As for the roles; plainly obvious : roles such as convoy escort, limited sea denial, coastal ASW, supporting the frigates whilst based on the periphery, etc, etc, – roles that don’t require a frigate. Those were the wartime rules the RMN envisaged the class performing and why – in line with their roles in a low threat environment; they were intended to have a modest armament fit out.

    …. – Is this structure even relevant to the current and future situation is south china sea?

    The RMN’s force structure is intended to be able to deal (within its abilities) for various contingencies; not just the SCS. It’s capability as opposed to threat driven ….

    On local sub assembly you’re merely pointing out all the paper advantages. We don’t even know for sure if India or Brazil can deliver hulls in time and cheaper.
    We don’t even know within what time period we’ll acquire more subs and even if they’ll be Scorpenes.

    My question still stands; can we in reality achieve costs savings and other benefits? Will the exercise lead to a actual tangible benefits for the end user and taxpayer?

    Just because we “can” do something doesn’t necessarily mean we “should” do it and just because on paper it looks risk free with all the advantages doesn’t necessarily equate to the same on reality …..

  42. … – “ Isn’t investing more on MMEA would give a better return of investment for our South China Sea situation?”

    You are conflating 2 separate issues here: like many things we’ve gone through this before on numerous occasions …

    The MMEA needs OPVs to perform only peacetime constabulary type roles.

    The RMN has and desires more Kedahs because until the MMEA can fully take over; the RMN is the only agency that can fill the gap and the Kedahs are the must suitable for the role. Unlike the MMEA’s OPVs however; the intention from Day One was to have the Kedahs also perform certain wartime roles – again; roles that depending on the threat level and other factors; do not require a frigate. The RMAF already has and seeks a similar high/low end mix for the future.

    That is the key difference between the MMEA’s OPVs and the RMN’s Kedahs which despite their “NGOPV” designation are not merely “OPVs” ….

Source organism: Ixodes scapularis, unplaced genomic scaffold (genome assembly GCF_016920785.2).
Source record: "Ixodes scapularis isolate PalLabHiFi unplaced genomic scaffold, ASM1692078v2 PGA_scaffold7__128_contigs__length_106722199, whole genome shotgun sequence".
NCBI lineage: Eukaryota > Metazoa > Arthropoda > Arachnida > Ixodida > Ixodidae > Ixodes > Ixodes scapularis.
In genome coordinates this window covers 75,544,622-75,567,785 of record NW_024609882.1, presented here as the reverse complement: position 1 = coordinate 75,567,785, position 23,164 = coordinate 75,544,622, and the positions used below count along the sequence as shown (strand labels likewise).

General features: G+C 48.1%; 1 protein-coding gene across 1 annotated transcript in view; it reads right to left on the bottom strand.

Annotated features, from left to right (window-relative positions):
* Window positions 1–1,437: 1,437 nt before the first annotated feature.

43. @ azlan

    ” like many things we’ve gone through this before on numerous occasions … ”

    and i still disagree with you

    ” The RMN has and desires more Kedahs because until the MMEA can fully take over ”

    what? by planning for more kedahs even to 2050? its illogical planning.

    ” RMN’s Kedahs which despite their “NGOPV” designation are not merely “OPVs” ”

    And those not merely OPVs (FFBNW) in a big number (18) have little use in future situations. Not to mention a waste of resources when compared to getting pure OPVs.

    ” It’s capability as opposed to threat driven …. ”

    And that exact capability is vary vague in the 15 to 5 plan. I don’t see any explanation on why they need 12 frigate + 18 OPV + 18 LMS + 3 MRSS + 4 Submarines, along with the illogical shipbuilding timeline. I also don’t see that huge surface craft numbers in addition to the MMEA numbers will be relevant in the future. I am for the 15 to 5 to be scrapped altogether and a holistic maritime defence plan together with MMEA to be done instead.

    For future malaysian surface fleet, this is what i can see their functions

    Large frigates
    – command facilities
    – for long range, long endurance missions
    – UAV/USV support platform
    – air defence capability
    – littoral warfare support of SF teams
    – limited land attack capability (nsm)

    Gowind/or other small frigates
    – ASW.
    – Peacetime screening and tracking of submarines in malaysian EEZ
    – Escort, convoy escort of civilian or other naval ships such as MRSS
    – limited area denial in littoral areas

    LMS
    – fast, agile.
    – Littoral warfare. Preventing hostile landings on malaysian shores
    – fighting boat swarms
    – minelaying/minehunting support
    – hydrosurvey support in littoral areas
    – logistics support

    MRSS
    – Logistics enabler to quickly transfer mechanised elements from west to east malaysia and vice versa.
    – floating platform for helicopters
    – enduring littoral operational support platform for COIN operations (lahad datu or marawi type of conflict)
    – HADR platform

    OPV
    – EEZ security
    – enforcement of malaysian economic activity in EEZ
    – shadowing foreign coast guard activity in malaysian EEZ

    the main deterrence capability (in addition to others such as maritime strike fighters and antiship missile batteries) would be by building a capable submarine force that would be bigger that what is planned for in the 15 to 5 plan.

  44. … – “and i still disagree with you”

    It’s mutual ….

    By all means disagree all you like – certainly no skin off my back whether you agree or not.

    Whether it’s with the Kefahs or anything else; I will continue to point our anything I disagree with and I will provide the reasons as to why …

    …. – “planning for more kedahs even to 2050? its illogical planning””

    Maybe, maybe not. For you it is because you’re stuck to false notion that the Kedahs have only a peacetime constabulary role and that the RMN is unwilling to give up the role – an incorrect assumption.

    With a TRA-3D, obstacle avoidance sonar,, deck space for Exocets and RAM, 2 directors, etc (there because the Kedahs from Day One also has a wartime role and not only a peacetime constabulary role) very capable “OPVs” indeed …